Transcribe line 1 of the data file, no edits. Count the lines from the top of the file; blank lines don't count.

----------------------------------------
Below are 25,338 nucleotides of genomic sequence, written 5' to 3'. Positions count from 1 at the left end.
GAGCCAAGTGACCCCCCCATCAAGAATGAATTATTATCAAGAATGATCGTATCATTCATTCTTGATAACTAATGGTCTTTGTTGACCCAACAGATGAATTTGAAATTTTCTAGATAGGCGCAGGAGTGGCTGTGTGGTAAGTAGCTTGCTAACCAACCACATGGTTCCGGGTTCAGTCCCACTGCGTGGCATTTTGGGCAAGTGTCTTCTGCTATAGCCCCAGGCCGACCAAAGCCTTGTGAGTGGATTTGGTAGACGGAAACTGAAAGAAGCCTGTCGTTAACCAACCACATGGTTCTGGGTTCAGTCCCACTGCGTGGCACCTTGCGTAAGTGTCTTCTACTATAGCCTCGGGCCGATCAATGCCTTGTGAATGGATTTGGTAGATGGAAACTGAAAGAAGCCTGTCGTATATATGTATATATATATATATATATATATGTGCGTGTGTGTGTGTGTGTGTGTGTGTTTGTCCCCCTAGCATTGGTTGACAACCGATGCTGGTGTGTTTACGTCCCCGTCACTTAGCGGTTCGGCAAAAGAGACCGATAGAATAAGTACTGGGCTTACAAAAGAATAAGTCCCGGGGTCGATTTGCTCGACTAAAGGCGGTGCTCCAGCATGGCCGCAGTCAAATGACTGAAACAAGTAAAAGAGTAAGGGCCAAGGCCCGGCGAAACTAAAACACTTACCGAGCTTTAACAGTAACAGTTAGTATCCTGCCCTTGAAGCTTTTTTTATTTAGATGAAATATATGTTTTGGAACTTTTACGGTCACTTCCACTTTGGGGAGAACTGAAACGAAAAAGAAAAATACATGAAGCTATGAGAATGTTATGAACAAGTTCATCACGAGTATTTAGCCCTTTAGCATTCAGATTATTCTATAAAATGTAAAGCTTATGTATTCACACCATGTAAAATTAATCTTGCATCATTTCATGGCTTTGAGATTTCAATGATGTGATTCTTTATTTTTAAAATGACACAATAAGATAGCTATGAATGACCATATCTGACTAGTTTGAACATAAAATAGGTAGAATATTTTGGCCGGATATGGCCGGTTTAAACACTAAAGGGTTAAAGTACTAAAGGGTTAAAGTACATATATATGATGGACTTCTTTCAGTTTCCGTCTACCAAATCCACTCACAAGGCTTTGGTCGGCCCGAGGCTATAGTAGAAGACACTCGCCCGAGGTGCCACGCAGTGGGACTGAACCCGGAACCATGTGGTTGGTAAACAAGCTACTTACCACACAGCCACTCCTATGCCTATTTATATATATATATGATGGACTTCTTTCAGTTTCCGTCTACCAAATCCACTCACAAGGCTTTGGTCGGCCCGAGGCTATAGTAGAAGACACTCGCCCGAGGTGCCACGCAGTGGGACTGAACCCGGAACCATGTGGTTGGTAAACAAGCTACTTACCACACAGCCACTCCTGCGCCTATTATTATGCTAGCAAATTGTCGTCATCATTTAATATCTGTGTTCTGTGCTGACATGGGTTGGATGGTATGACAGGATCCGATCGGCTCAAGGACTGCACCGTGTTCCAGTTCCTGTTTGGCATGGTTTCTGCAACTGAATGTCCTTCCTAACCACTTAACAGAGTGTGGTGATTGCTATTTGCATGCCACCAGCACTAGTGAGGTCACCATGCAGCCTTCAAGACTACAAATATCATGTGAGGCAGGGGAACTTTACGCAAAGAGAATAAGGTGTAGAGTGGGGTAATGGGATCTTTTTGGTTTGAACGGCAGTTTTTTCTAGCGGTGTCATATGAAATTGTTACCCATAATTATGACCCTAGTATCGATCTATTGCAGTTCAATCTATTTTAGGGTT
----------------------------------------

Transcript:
Below are 25,338 nucleotides of genomic sequence, written 5' to 3'. Positions count from 1 at the left end.